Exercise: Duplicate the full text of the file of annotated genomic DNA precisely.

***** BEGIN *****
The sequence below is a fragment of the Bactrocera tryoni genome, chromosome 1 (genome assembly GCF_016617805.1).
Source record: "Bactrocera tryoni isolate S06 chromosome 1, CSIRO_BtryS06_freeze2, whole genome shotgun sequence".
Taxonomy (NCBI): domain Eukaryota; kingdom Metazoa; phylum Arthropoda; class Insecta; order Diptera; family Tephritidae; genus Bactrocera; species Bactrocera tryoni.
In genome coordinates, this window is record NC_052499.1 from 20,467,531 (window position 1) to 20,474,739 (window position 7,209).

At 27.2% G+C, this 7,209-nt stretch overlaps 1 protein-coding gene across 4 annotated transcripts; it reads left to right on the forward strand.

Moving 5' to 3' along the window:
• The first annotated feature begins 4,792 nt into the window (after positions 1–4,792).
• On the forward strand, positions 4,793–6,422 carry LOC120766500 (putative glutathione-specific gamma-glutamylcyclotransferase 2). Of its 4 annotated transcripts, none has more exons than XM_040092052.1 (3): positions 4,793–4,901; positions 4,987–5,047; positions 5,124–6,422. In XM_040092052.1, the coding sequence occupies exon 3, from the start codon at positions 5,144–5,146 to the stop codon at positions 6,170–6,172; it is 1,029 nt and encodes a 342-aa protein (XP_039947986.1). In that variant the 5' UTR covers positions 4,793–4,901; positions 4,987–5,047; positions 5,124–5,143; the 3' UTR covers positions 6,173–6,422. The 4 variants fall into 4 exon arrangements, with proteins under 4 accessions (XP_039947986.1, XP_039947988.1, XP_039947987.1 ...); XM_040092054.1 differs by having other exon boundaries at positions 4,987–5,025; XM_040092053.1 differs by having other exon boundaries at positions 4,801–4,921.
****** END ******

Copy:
The sequence below is a fragment of the Bactrocera tryoni genome, chromosome 1 (genome assembly GCF_016617805.1).
Source record: "Bactrocera tryoni isolate S06 chromosome 1, CSIRO_BtryS06_freeze2, whole genome shotgun sequence".
Taxonomy (NCBI): domain Eukaryota; kingdom Metazoa; phylum Arthropoda; class Insecta; order Diptera; family Tephritidae; genus Bactrocera; species Bactrocera tryoni.
In genome coordinates, this window is record NC_052499.1 from 20,467,531 (window position 1) to 20,474,739 (window position 7,209).

At 27.2% G+C, this 7,209-nt stretch overlaps 1 protein-coding gene across 4 annotated transcripts; it reads left to right on the forward strand.

Moving 5' to 3' along the window:
• The first annotated feature begins 4,792 nt into the window (after positions 1–4,792).
• On the forward strand, positions 4,793–6,422 carry LOC120766500 (putative glutathione-specific gamma-glutamylcyclotransferase 2). Of its 4 annotated transcripts, none has more exons than XM_040092052.1 (3): positions 4,793–4,901; positions 4,987–5,047; positions 5,124–6,422. In XM_040092052.1, the coding sequence occupies exon 3, from the start codon at positions 5,144–5,146 to the stop codon at positions 6,170–6,172; it is 1,029 nt and encodes a 342-aa protein (XP_039947986.1). In that variant the 5' UTR covers positions 4,793–4,901; positions 4,987–5,047; positions 5,124–5,143; the 3' UTR covers positions 6,173–6,422. The 4 variants fall into 4 exon arrangements, with proteins under 4 accessions (XP_039947986.1, XP_039947988.1, XP_039947987.1 ...); XM_040092054.1 differs by having other exon boundaries at positions 4,987–5,025; XM_040092053.1 differs by having other exon boundaries at positions 4,801–4,921.